But before you can file a claim, you must be able to provide evidence that the physician’s actions or inactions resulted in your injury or illness. If you can’t establish a strong claim, you won’t be likely to succeed in your medical malpractice claim against the doctor. To begin with, you must show how the medical professional’s actions lead to your injury. 

For example, if you went to a medical facility for pain management, but after a few sessions, instead of improving, your pain becomes worse, and a visit to another facility reveals that your previous treatment may be inadequate. In this case, you’ll need all your medical records from both facilities, which will likely corroborate your claim. But aside from that, statements may also be required from both of the facilities’ staff to prove that the first facility indeed failed to provide proper treatment. 

Medical records play an important role in helping establish a medical negligence claim. If you’re the patient, you’ve got the right to request important medical records that you may find useful when filing a claim. If you’re unsure as to what kind of medical records you need to gather, you may want to consult a medical malpractice attorney first.

3. Your State’s Statute Of Limitations

Most states in the U.S. vary in medical malpractice laws and regulations. So, if you’re going to file a medical malpractice case, it’s also important to understand the specific laws in your state. The requirements and deadlines for filing will likely differ from one year to 3 years.

If you don’t file your case within the prescribed time frame, you may lose your chance to sue the medical professional who caused your injury because of negligence. As much as possible, you must move very quickly. If you can coordinate with an experienced attorney to help you establish a medical malpractice case and complete the requirements, you’ll have a better chance of filing a strong claim within the recommended time limit.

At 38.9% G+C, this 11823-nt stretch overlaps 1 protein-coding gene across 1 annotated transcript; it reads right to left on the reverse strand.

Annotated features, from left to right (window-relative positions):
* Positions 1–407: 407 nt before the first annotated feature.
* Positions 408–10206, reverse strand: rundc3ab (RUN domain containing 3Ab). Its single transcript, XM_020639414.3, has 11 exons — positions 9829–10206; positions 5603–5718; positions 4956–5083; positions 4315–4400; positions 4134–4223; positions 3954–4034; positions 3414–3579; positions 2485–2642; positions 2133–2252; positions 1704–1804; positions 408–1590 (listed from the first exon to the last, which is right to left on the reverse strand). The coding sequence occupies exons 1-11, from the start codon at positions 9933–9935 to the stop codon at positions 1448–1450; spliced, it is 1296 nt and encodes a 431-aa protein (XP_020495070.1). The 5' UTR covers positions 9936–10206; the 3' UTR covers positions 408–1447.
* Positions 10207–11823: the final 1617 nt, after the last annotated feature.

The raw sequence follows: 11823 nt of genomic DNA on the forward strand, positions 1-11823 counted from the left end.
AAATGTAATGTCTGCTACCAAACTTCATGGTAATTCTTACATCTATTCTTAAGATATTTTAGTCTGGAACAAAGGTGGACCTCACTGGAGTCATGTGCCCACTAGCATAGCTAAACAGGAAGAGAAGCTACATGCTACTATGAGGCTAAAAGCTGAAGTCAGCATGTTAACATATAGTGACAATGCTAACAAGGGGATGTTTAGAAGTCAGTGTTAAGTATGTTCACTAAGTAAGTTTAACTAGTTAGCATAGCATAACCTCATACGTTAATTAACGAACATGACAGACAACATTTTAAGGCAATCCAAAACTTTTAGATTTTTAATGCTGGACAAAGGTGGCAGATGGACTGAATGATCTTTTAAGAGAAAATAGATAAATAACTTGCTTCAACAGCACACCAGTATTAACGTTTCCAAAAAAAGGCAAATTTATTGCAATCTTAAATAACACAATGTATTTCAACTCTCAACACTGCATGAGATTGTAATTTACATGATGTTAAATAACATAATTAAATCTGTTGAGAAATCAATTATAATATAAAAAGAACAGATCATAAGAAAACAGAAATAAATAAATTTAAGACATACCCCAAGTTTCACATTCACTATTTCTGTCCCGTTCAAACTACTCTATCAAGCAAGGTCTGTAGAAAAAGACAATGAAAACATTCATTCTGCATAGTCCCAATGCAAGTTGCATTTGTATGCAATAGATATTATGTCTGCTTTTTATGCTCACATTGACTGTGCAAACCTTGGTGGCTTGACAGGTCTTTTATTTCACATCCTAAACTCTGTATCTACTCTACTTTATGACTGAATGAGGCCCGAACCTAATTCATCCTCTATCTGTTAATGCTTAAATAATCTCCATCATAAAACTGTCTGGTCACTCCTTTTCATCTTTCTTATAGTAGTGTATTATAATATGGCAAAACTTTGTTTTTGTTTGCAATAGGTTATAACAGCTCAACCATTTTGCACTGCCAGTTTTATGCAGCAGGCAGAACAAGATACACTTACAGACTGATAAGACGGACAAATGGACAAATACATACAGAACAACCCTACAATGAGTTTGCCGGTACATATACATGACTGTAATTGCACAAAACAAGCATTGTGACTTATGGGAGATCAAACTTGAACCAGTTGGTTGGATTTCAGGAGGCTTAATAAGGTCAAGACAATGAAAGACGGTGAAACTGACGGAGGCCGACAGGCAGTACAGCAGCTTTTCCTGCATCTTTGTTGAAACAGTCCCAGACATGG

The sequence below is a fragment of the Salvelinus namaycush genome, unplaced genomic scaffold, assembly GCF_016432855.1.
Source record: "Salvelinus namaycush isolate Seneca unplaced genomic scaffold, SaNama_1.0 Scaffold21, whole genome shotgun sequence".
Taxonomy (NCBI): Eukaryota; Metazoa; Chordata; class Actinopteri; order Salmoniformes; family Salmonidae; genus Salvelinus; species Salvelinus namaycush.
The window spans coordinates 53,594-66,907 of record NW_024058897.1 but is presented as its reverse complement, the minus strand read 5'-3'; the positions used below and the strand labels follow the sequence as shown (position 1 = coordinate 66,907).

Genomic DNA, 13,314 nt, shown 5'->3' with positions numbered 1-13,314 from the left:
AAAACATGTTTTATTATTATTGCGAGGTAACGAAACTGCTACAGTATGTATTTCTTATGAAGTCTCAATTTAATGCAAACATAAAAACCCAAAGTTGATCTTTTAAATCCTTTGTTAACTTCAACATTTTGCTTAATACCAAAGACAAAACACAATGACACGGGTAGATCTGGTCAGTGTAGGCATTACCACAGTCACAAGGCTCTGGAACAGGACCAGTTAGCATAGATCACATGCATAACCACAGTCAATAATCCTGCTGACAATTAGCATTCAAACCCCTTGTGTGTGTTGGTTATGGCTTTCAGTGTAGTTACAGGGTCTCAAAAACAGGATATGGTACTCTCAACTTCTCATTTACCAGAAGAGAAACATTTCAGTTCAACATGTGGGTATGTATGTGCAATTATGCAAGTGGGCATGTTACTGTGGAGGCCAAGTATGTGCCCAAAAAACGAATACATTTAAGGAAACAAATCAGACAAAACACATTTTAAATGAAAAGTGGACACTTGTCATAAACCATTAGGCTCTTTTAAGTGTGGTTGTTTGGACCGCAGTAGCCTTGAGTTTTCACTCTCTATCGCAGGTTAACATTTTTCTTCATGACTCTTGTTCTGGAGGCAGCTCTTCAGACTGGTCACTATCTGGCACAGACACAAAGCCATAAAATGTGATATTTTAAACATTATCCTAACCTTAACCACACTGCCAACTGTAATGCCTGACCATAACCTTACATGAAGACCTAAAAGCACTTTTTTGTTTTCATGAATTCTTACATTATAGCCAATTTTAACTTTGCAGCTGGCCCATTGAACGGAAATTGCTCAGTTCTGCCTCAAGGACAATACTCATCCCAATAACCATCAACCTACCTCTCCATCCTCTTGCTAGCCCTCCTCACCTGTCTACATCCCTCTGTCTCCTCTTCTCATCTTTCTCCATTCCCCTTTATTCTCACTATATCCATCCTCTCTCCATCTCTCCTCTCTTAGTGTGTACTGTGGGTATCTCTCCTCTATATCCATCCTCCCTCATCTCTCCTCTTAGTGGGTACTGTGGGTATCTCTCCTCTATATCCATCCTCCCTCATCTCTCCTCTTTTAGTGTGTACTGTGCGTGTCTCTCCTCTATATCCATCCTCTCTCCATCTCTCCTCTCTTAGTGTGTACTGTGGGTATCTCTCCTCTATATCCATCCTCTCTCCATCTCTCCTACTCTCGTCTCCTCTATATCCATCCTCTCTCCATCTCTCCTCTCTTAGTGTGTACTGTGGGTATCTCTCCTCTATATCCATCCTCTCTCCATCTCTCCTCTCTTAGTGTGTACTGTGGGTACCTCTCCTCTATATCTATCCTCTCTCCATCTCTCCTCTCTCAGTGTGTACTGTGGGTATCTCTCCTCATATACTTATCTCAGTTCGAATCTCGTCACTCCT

4. How A Medical Malpractice Attorney Can Help You

If you suspect that a doctor has failed to perform your medical treatment to the best of his or her ability, you should speak with an attorney to get proper advice about how to file a medical malpractice claim. One of the first things that your attorney will do is find out what type of negligence occurred and if there are sufficient grounds for a claim. 

Once your attorney confirms that you’ve got a valid medical malpractice claim, they may also collect more information to determine the estimated amount of loss that you incurred, and tell you how much compensation you may be entitled to.

More importantly, a medical malpractice lawyer will help you understand and complete all the requirements you’ll have to submit for the claim.


Medical lawsuits are a long process that can be easily stressful for all parties involved, but most especially for the patient. If you think you’ve been a victim of medical malpractice, you should get in touch with a qualified medical malpractice attorney. Aside from helping you establish a strong claim, and making sure the documents you submit are correct and complete, your lawyer will also help you receive the highest compensation possible.